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Japan To Nationalize Disputed Senkaku Islands



TOKYO - The Japanese government has agreed to buy three disputed islands for 2.05 billion yen ($26 million).

The Asahi Shimbun reported on Wednesday that Prime Minister Yoshihiko Noda's government had struck a deal with private landowners to buy three of the Senkaku islands .

The islands, which are uninhabited, have caused a diplomatic rift between Japan and China , recently who both lay claim to them.

Hong Kong activists last month landed on one of the islands and were subsequently detained, sparking anti-Japan demonstrations in China .

Kyodo news agency reports that the central government is allegedly rushing to buy the islands in an attempt to prevent Tokyo's outspoken Governor Ishihara, who has previously shown interest in buying the islands and has a record of angering Beijing officials , from succeeding in purchasing them. Following Ishihara’s announcement in April that Tokyo would buy the island group, the city’s metropolitan government has received more than 1.4 billion yen ($17 million) in donations from people across Japan.

Kyodo reported that Chinese Foreign Minister Gong Lei said in a statement: "the Japanese action will end in futility," declaring that the move will not hamper Beijing's right to exert sovereignty.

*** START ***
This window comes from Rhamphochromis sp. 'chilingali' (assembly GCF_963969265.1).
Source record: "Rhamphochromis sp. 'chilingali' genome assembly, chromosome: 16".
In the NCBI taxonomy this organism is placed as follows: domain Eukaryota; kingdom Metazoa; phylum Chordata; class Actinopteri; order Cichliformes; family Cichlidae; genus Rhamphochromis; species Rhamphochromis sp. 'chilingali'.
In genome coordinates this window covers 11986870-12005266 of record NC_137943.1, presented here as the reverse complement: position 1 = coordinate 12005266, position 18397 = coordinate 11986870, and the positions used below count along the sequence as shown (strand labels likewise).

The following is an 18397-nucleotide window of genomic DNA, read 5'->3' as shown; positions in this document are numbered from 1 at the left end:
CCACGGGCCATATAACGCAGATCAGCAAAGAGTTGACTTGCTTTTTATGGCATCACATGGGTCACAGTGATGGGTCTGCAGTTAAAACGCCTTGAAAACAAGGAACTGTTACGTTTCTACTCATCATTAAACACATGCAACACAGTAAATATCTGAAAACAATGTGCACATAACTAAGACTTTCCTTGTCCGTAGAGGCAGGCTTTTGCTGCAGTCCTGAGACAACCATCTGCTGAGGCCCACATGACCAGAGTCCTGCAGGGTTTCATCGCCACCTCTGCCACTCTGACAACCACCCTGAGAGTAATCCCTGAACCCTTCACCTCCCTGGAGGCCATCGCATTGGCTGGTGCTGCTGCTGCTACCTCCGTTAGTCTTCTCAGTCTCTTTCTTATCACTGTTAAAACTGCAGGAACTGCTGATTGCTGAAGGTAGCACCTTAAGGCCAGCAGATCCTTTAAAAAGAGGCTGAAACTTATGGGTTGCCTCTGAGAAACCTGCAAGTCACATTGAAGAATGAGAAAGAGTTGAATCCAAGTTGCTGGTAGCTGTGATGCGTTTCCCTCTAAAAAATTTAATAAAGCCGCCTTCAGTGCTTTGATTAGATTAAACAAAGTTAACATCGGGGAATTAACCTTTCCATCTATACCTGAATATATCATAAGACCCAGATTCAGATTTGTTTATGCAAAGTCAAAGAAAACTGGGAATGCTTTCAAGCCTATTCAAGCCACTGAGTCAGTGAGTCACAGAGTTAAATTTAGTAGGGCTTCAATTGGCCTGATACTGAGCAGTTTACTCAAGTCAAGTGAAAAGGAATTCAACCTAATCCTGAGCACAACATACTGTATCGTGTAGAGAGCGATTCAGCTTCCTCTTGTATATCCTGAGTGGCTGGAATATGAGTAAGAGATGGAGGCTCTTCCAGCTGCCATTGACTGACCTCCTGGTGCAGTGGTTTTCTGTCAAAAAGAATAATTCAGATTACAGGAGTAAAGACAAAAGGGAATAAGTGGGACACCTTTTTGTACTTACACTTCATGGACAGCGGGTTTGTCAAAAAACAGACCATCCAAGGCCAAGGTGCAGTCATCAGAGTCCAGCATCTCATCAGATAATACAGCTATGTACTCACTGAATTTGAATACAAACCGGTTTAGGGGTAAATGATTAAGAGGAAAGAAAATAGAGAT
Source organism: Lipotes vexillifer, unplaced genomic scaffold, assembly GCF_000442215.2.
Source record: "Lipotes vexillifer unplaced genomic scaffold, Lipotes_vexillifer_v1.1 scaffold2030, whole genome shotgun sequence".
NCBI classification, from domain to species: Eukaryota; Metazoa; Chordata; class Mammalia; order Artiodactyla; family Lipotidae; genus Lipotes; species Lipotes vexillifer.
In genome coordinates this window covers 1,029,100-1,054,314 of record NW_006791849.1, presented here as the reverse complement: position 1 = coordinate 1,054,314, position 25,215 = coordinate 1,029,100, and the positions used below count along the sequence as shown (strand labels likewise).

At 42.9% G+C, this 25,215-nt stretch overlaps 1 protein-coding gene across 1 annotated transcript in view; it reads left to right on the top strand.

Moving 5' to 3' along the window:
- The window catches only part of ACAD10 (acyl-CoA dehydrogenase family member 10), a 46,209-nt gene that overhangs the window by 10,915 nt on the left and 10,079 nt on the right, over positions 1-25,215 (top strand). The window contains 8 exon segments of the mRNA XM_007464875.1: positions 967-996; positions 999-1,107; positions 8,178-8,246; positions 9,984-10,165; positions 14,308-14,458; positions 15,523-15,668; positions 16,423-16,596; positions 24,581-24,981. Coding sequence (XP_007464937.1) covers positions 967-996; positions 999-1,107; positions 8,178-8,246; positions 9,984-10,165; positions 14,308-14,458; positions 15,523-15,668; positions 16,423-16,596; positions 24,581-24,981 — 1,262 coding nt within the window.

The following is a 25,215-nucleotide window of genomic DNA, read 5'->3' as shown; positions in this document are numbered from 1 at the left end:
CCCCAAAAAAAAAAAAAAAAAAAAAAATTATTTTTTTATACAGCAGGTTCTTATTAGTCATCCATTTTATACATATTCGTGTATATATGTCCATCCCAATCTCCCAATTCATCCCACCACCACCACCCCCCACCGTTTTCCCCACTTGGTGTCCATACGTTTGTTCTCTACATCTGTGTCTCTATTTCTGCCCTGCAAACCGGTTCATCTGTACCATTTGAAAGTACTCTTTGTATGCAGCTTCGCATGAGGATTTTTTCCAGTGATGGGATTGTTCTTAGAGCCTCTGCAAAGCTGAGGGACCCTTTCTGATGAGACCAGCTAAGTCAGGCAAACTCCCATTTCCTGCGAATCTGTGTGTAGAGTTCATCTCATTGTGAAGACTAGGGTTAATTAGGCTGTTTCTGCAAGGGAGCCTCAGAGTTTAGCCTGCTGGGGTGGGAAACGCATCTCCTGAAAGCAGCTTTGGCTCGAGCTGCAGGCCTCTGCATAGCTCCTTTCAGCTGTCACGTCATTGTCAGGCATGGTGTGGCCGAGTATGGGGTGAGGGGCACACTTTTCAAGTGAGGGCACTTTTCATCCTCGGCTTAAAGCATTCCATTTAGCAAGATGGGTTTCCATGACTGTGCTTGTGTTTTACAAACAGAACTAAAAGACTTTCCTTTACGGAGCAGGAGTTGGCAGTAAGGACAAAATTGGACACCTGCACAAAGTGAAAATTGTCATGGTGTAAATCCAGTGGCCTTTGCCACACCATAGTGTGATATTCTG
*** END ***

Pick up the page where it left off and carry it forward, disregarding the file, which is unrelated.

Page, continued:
Members of the cabinet are expected to meet sometime in September to finalize plans to nationalize the three islands: Uotsurishima, Kita-Kojima and Minami-Kojima.

Since potentially lucrative gas reserves were discovered there in the 1970’s, the islands have been under Japanese control but claimed by China and Taiwan, which know them as Diaoyu and Tiaoyutai respectively.

NHK reported that Japan launched a team of specialists to inspect the islands on Monday:

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Violence Against Women, The Patriarchy And Responsibility Of The Good Men Too

The femicide of Giulia Cecchettin has shaken Italy, and beyond. Argentine journalist Ignacio Pereyra looks at what lies behind femicides and why all men must take more responsibility.

A protester's sign referring to the alleged killer reads: Filippo isn't a monster, he's the healthy son of the patriarchy

Matteo Nardone/Pacific Press via ZUMA Press
Ignacio Pereyra

Updated Dec. 3, 2023 at 10:40 p.m.


ATHENS — Are you going to write about what happened in Italy?, Irene, my partner, asks me. I have no idea what she's talking about. She tells me: a case of femicide has shaken the country and has been causing a stir for two weeks.

As if the fact in itself were not enough, I ask what is different about this murder compared to the other 105 women murdered this year in Italy (or those that happen every day around the world).

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We are talking about a country where the expression "fai l'uomo" (be a man) abounds, with a society so prone to drama and tragedy and so fond of crime stories as few others, where the expression "crime of passion" is still mistakenly overused.

In this context, the sister of the victim reacted in an unexpected way for a country where femicide is not a crime recognized in the penal code, contrary to what happens, for example, in almost all of Latin America.

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